After you’ve removed the husk, and the inner skin, everything left is sweet, edible meat.
Transfer your chestnuts to a plate or platter, use a spatula to scrape in any butter and spices left in the pan over them, season with more salt, if desired, and toss them a bit to coat.
Serve hot or warm.
So our friend Jon wrote us asking, “How do you make a proper roux? I tend to end up with a mess of lumps and clumps!”
Well Jon, a classic roux is a pretty simple thing to make…as long as you know a couple of VERY important techniques to avoid that lumpy mess.
Here are my step-by-step instructions on cooking a classic roux, developing it into a bechamel (white sauce), then into a cheddar cheese sauce, and finally into my favorite mac & cheese!
See also: 5 Tips for Perfect Pasta
Just in time for Thanksgiving…perfect roasted whole turkey in just 90 minutes!
Every year we cook up a bunch of turkeys (11 this year, a new record!) and take them to a local homeless shelter for their annual Thanksgiving dinner.
This year I wanted to try a new technique I’d heard about, and it turned out great…all six times!
Here’s a video I put together during the roasting…
- 12-14lb turkey, spatchcocked
- Preheat oven to 450F
- Roast 90 minutes, rest 20 minutes
Oh, and if you really want to amp up the flavor and juiciness of your bird, brine it! You can check our our post My Best Brined Turkey Recipe, over at our BBQ site, Burnin’ Love BBQ.
(By the way, if you’re enjoying this article, you may want to subscribe to our free newsletter; we’ll send seven amazing dinner recipes and a shopping list to your inbox each week. Plus, you’ll be helping us teach nutrition, shopping, and hands-on cooking classes to at-risk teens!)
I love chicken thighs, and we use a lot of them in our weekly meal plans…delicious, easy to prepare, hard to mess up, and economical…what’s not to like?
This is my personal favorite recipe, both for straight-up eating with some steamed veggies and maybe a little fresh pasta, but especially as an ingredient for making amazing chicken soups, pizza and enchiladas, casseroles, and anything else that calls for succulent, savory, bursting-with-flavor chicken.
Maybe the best part being, you can get a family pack (or two) on the cheap, cook them all up like this, and they stay moist and juicy enough to be used in a variety of recipe through-out the week!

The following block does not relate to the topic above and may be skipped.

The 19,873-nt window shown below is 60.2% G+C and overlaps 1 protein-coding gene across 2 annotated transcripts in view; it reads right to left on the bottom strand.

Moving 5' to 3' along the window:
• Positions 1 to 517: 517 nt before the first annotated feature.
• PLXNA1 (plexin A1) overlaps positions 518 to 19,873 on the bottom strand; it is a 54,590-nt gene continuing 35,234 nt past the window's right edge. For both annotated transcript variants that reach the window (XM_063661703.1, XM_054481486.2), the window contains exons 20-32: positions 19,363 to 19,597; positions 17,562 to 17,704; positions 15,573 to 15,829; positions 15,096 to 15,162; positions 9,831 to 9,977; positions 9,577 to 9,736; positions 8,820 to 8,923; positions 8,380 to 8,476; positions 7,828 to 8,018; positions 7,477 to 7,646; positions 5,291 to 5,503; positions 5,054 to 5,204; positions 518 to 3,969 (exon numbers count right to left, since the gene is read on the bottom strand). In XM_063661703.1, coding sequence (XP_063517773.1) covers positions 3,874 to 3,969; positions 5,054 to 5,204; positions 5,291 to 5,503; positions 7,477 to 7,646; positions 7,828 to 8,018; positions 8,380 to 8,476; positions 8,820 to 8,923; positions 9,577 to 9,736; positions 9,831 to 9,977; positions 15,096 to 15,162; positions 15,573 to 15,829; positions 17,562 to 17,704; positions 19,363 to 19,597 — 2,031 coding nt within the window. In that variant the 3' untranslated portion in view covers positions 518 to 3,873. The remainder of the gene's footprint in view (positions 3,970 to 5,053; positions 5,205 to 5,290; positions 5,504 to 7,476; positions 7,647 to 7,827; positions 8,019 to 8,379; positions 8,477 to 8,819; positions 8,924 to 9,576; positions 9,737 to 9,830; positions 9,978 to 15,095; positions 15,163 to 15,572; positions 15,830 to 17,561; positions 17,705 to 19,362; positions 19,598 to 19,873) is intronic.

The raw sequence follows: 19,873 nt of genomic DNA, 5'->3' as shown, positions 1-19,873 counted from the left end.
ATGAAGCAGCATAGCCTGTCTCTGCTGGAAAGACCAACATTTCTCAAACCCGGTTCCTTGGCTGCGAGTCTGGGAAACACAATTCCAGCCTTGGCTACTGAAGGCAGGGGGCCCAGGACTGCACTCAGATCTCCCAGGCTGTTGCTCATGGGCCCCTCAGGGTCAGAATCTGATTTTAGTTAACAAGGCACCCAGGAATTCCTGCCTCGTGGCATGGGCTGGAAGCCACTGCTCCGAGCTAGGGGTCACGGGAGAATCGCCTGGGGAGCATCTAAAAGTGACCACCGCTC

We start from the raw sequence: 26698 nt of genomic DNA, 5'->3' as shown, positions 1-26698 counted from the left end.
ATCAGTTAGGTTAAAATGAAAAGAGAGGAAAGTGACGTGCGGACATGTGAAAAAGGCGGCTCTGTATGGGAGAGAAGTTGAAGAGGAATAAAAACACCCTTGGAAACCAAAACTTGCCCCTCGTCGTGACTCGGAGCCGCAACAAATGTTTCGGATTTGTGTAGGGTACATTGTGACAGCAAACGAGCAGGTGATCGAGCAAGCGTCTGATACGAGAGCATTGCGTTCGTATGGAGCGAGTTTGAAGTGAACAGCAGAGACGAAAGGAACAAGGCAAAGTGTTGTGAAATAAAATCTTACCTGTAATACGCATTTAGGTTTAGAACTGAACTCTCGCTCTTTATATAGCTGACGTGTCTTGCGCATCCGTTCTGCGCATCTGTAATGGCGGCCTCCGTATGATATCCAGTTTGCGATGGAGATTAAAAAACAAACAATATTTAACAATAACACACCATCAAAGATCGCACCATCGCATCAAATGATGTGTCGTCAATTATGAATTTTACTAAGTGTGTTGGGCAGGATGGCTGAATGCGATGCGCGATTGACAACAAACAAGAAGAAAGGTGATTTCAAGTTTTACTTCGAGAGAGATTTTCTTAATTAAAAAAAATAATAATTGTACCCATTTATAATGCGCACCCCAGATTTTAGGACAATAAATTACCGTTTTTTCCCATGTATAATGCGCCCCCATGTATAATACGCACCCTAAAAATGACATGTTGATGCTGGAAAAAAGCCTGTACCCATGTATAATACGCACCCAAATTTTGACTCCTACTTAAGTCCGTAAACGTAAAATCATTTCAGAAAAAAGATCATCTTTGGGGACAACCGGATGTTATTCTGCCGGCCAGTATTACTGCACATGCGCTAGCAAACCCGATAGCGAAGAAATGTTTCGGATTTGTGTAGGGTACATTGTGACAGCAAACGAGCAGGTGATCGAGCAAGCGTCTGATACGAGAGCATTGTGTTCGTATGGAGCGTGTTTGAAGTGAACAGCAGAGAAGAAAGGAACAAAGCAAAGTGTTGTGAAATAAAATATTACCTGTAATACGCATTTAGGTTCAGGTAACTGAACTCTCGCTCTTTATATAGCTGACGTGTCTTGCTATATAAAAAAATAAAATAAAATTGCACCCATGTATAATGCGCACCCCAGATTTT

Here’s how I do it and, yes, it’s really this easy…
Simply Amazing Chicken Thighs
8 chicken thighs, bone-in, skin-on
1/4 cup grapeseed oil
1 lemon, juiced
Coarse salt and ground pepper
1 Tbs. deli-style mustard
2 Tbs. honey
2 Tbs. apple cider vinegar
Mise en place: Rinse the chicken thighs and pat dry.
Glaze: whisk together the mustard, vinegar, and honey. Season with salt and pepper, bring to a low simmer and keep warm.
Toss chicken in a large mixing bow. Drizzle with oil and lemon juice, sprinkle with salt and pepper, and toss all together until the chicken is evenly coated.
Marinate at least an hour, but all day in the fridge is better.
Place the chicken on an oiled pan and roast in a preheated oven (375F) skin-side down, for 20; flip the thighs and roast another 10 minutes.
Remove the pan from the oven, switch from bake to broil, and brush each thigh generously with the warm glaze. Broil 5 minutes, watching carefully, until a medium golden brown.
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To serve immediately: Allow chicken to rest 10 minutes, in the liquid, and serve straight up, or with sauce.
To use in a later recipe: Allow to cool 15-20 minutes in the liquid, then remove chicken from the pan, and place thighs in a clean lidded container (or gallon zips) and refrigerate.
You can make a fantastic finishing sauce by deglazing the roasting pan with a little white wine, maybe some diced shallots and/or mushrooms. bringing to a simmer, and whisking in a healthy knob of unsalted butter. Mmmm…
(BTW, this is an older video, don’t worry, our meal plans are still free! )
If you aren’t into the sauce, strain all of the drippings through a fine mesh into a measuring cup. Chill overnight, and in the morning, lift off the solid white fat and store separately from the lemony-chicken broth below it.
This rendered chicken fat is what Ashkenazic cooks (of Jewish-German descent) refer to as “schmaltz”, which makes an absolutely lovely cooking substitute for butter or oil. Cooking in schmaltz will make the best eggs ever!
But man, oh man…this chicken is so good!
Simple enough to make for a fast weeknight dinner, classy enough to be served over wild rice and drizzled with pan sauce for a fancy dinner party…it’s as versatile and it is delicious!
Here are 3 great recipes you can use these Simply Amazing Chicken Thighs in:
Stay turned for our step-by-step Green Chile Chicken Enchiladas, using this exact same chicken recipe, posting later this week. I’ll come back and add the link here, as well.